An indigenous candidate could bring renewed national attention to the plight of indigenous peoples

This position was later reflected in a joint communique from the EZLN and CNI, which stated, ‘We’ll consult throughout our territories in order to create an indigenous government council.’

Galeano also argued against allowing a male candidate, stating there were already enough men in politics who had failed to represent the interests of the people.

If the CNI/EZLN candidate wins the 2018 elections, they’ll be Mexico’s first female president, but not the first indigenous person to hold the office. Two of the country’s most famous presidents identified as indigenous: the partly indigenous Porfirio Diaz served seven terms as president in the late 19th and early 20th centuries, while the Zapotec Benito Juarez’s rule dominated much of the 19th Century.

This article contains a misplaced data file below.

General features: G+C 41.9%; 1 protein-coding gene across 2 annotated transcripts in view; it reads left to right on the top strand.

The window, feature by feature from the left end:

Mexico’s outgoing President, Enrique Pena Nieto currently has an approval rating around 23 per cent – making him one of Latin America’s least popular leaders. Pena Nieto is barred from running for office again due to term limits, though recent polls suggest his ruling centre right party, the PRI, is expected to lose the presidency to another major right wing party, the PAN. An EZLN/CNI candidate will also have to compete with the left wing Morena party, which is supported by around 17 per cent of voters, according to a poll by Buendia & Laredo in July. The party is currently led by leftist political veteran Andres Manuel Lopez Obrador.

Obrador and the EZLN have had a fickle relationship since the Zapatistas refused to endorse his 2006 presidential bid. Instead, the EZLN ran its own ‘Other Campaign’ to demand broad changes to the Mexican constitution. At the time, critics accused the EZLN of dividing the Mexican left, and contributing to Obrador’s loss in the elections of that year. This time, the EZLN and CNI say their next foray into federal politics has the potential to galvanise Mexico’s left.

‘This is the time for rebellious dignity, to build a new nation by and for all, to strengthen the power from the bottom and to the anti capitalist left,” the two organizations said.

They added, ‘The words of all will materialise in an indigenous woman.’